We are the newest member at the otolaryngology fellowship table. Most people, including otolaryngologists, are unaware of this emerging career path. I will spend the rest of this space detailing my unexpected foray into the field and the promising future that lies ahead, biased as it may be.

As I was beginning to explore skull base fellowship options during my PGY-3 year, I happened to be on the Sleep/Swallow rotation at the University of Pittsburgh with Dr. Ryan Soose. In addition to his infectious charisma, I was taken aback by the patient narratives in the clinic. For example: "Dr. Soose, my sleep study shows that I have severe sleep apnea. For years, I have felt that I can't breathe when I sleep. I tried the CPAP machine but it makes me feel claustrophobic. Do I have other options?" We would perform sleep surgery and some would return for follow up thanking him for allowing them to have the first night of refreshing sleep in years. As a junior resident, I likened their sleep troubles to being on call EVERY night. And there was something I could do as a surgeon to actually liberate them from incessant mommy calls (i.e. apneas)? That was my calling.

So that is the first reason to become a sleep surgeon --- patient gratitude. There are several others of importance: 2) intellectual challenge 3) interdisciplinary practice 4) surgical variety 5) research opportunities 6) limitless patient base and 7) lifestyle.  Allow me to expand on each of these points.

  • Intellectual challenge. Every patient's airway and resulting treatment selection is unique. Operating on the sleep airway entails a comprehensive understanding of the relevant anatomy - skeletal structure, soft tissue components – and the physiology of the neuromuscular-driven patterns of collapse during sleep. We operate on a state-dependent phenomenon which remains elusive in many ways. We attempt to simulate sleep using an anesthetic in the operating room (drug-induced sedated endoscopy) but it’s a rough approximation, at best. This is part of the field's mystique. 
  • Interdisciplinary practice. As a medical student, I was torn with between GI and ENT. As a sleep otolaryngologist, I get to marry my interest in sleep physiology and head and neck surgery. In the clinic setting, I work closely with pulmonologists, neurologists, cardiologists and pediatricians. In the surgical setting, I have unique interactions with anesthesiologists and perform team surgery with oral/maxillofacial surgeons.
  • Surgical variety. Sleep apnea commonly affect adults and kids. The sleep airway starts at the nasal valve and ends at the larynx. A complete surgical sleep apnea practice includes functional septorhinoplasty, modified expansion pharyngoplasty, midline glossectomy (robotic or coblation), supraglottoplasty, hyoid suspension, genioglossus advancement, maxillo-mandibular advancement, tracheostomy, and most recently, hypoglossal nerve stimulator implantation.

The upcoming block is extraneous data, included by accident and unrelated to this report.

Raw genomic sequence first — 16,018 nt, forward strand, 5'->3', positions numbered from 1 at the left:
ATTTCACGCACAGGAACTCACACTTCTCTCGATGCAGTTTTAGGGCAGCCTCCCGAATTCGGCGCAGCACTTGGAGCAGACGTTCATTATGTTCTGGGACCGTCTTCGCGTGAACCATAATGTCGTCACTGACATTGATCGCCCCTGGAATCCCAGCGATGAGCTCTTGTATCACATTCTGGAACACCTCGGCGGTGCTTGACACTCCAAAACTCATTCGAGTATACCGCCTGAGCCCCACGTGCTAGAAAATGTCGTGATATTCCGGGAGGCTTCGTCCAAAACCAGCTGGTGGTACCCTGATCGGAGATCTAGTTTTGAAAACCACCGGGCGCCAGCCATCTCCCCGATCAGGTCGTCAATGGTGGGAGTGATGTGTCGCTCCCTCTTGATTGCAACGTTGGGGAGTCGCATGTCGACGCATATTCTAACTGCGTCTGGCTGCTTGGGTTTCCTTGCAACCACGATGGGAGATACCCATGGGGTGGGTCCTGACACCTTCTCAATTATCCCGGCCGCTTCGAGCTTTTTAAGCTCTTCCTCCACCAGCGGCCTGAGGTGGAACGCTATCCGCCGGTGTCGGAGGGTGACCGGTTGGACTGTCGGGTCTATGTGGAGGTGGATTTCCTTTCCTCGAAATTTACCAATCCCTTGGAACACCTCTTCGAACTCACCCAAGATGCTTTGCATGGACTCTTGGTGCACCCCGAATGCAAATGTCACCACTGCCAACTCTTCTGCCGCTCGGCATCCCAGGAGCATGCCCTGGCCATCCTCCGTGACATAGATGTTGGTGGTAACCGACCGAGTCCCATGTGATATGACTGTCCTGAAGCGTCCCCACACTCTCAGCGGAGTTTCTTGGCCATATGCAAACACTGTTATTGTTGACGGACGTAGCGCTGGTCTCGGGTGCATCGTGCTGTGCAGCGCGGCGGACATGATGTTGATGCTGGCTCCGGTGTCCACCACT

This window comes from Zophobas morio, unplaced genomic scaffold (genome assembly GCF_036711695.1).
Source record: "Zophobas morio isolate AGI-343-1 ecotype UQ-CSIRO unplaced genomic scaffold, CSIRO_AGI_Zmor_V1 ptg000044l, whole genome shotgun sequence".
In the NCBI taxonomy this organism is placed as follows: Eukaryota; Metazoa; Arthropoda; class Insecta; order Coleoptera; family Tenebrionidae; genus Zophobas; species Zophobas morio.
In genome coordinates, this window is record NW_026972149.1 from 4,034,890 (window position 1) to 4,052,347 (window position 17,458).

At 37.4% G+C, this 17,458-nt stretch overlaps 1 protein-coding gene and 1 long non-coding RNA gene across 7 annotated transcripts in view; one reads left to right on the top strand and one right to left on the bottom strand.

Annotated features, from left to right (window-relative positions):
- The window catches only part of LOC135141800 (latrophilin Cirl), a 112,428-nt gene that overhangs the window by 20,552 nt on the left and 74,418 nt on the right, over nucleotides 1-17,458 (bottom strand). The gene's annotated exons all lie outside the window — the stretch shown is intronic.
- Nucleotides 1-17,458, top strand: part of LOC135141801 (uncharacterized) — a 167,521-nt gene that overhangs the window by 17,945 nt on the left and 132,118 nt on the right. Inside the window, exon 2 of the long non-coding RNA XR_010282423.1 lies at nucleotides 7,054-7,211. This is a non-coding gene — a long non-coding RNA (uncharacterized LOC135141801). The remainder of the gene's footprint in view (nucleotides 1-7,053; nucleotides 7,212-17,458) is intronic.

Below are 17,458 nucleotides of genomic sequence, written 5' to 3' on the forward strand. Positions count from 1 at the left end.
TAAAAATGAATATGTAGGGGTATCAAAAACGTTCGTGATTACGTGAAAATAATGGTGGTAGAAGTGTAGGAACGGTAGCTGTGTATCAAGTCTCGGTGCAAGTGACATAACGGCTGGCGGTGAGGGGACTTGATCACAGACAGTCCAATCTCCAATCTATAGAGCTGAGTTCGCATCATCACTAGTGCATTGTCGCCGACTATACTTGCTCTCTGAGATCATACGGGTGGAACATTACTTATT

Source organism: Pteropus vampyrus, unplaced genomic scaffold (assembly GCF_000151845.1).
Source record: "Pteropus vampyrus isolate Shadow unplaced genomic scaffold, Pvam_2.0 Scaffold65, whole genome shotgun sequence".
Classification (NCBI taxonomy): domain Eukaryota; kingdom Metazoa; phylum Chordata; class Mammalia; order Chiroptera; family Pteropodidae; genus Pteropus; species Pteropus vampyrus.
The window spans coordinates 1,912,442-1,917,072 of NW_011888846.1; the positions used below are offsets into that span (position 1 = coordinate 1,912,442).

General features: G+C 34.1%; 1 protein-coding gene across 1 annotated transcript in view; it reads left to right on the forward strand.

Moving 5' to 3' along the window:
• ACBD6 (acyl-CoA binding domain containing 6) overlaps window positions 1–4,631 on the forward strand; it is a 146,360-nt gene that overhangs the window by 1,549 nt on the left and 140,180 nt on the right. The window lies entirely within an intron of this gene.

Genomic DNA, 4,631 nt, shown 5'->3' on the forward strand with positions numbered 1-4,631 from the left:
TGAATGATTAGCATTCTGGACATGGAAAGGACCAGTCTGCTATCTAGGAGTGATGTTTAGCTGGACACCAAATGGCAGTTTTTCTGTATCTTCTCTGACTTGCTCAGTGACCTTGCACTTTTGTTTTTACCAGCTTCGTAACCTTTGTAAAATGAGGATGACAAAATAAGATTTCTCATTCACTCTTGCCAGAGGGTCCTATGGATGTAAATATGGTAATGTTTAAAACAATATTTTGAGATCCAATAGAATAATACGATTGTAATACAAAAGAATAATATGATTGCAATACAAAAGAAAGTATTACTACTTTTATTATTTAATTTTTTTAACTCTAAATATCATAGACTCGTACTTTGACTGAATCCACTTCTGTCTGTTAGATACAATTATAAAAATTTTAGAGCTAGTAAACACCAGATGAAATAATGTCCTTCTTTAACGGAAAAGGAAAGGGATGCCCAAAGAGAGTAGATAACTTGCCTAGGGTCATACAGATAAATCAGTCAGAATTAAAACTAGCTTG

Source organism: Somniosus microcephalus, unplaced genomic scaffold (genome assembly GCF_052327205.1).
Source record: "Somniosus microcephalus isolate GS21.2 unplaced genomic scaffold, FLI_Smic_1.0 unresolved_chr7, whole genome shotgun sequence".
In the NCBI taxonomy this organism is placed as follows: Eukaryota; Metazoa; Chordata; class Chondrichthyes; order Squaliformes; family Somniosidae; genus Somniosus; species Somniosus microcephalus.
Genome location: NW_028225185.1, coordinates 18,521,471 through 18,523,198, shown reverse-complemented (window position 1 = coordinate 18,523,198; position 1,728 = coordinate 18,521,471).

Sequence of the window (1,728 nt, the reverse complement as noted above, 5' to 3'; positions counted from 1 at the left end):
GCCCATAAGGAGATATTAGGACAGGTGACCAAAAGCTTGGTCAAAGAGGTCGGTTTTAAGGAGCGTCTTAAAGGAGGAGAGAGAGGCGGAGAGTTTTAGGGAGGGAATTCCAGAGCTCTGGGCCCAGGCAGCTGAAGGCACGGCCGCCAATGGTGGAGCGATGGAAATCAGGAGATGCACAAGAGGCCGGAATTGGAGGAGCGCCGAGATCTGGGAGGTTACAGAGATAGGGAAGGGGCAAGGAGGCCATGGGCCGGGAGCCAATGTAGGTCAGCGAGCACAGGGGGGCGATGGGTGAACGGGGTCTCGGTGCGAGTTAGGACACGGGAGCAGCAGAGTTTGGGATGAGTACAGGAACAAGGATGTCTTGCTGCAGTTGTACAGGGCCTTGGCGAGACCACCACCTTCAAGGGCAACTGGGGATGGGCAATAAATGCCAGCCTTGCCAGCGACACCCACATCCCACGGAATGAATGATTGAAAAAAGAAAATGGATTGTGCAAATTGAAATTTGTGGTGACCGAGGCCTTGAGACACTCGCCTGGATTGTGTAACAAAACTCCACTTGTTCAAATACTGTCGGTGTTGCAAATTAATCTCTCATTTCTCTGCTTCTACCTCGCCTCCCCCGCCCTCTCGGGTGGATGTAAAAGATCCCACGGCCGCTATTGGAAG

• Research opportunities. I firmly believe there are more questions than answers in our field today. This field is in its infancy with the leaders just beginning to organize multi-institutional studies. Our short-term success rates are suboptimal and there are almost no long-term prospective data. Funding sources are ecletic, as sleep apnea continues to gain traction across medicine given the increased understanding of its functional and cardiovascular morbidity. 
  • Limitless patient base. The obesity epidemic has increased the number of sleep apnea patients, and simple math demonstrates the magnitude of need. Of roughly 240 million adult Americans, 5% are affected by moderate-severe sleep apnea, 50% of whom do not use CPAP long-term. That amounts to about 2% of the U.S. population or 6 million people! That doesn't include the pediatric population in which OSA is the leading indication for tonsillectomy. If we continue to make great strides in our field, we will have, without question, the biggest impact of any ENT subspecialty.   
  • Lifestyle. There are no emergency sleep surgery consults. All surgeries are elective. Post-operative hemorrhage, however, can be challenging and requires adept difficult airway management. 

Fellowship options. As an immature subspecialty, fellowship opportunities are both scarce and heterogeneous. Fellowships come in 3 flavors: sleep surgery, sleep medicine and hybrid sleep medicine & surgery. Sleep surgery only fellowships provide excellent exposure to advanced sleep surgery but do not offer sleep medicine training and thus, preclude eligibility for the sleep medicine boards. There are more than 50 ACGME sleep medicine fellowship programs which are strictly sleep medicine without surgical training. There are few ACGME sleep medicine fellowships that incorporate surgical training (20-30%) with an ENT sleep specialist. For example, I am completing a 1-year ACGME fellowship in sleep medicine and surgery in which I spend 30% of my time in clinic or the operating room with a sleep apnea surgeon (Dr. Edward Weaver at the University of Washington). I feel strongly that sleep otolaryngologists need to master sleep medicine to optimize patient selection --- the current Achilles heel of our field.

Whatever course you select, our field needs you as it expands and matures. Best of luck in your exploits.


Raj C. Dedhia, MD MS

Medical School: Northwestern University Feinberg School of Medicine

Otolaryngology Internship: University of Pennsylvania

Otolaryngology Residency: University of Pittsburgh

Sleep Medicine & Surgery Fellowship: University of Washington

Current Location: Emory University

Contact Dr. Dedhia


Fellowship Program List
Below is list of hybrid sleep medicine & surgery fellowships as of January 2015. More fellowship details can be found on Otomatch and on the ENT Connect website, Sections for Residents and Fellows-in-Training, Discussion Board.

* Last edited 7/14/17. Please contact us with any expired links.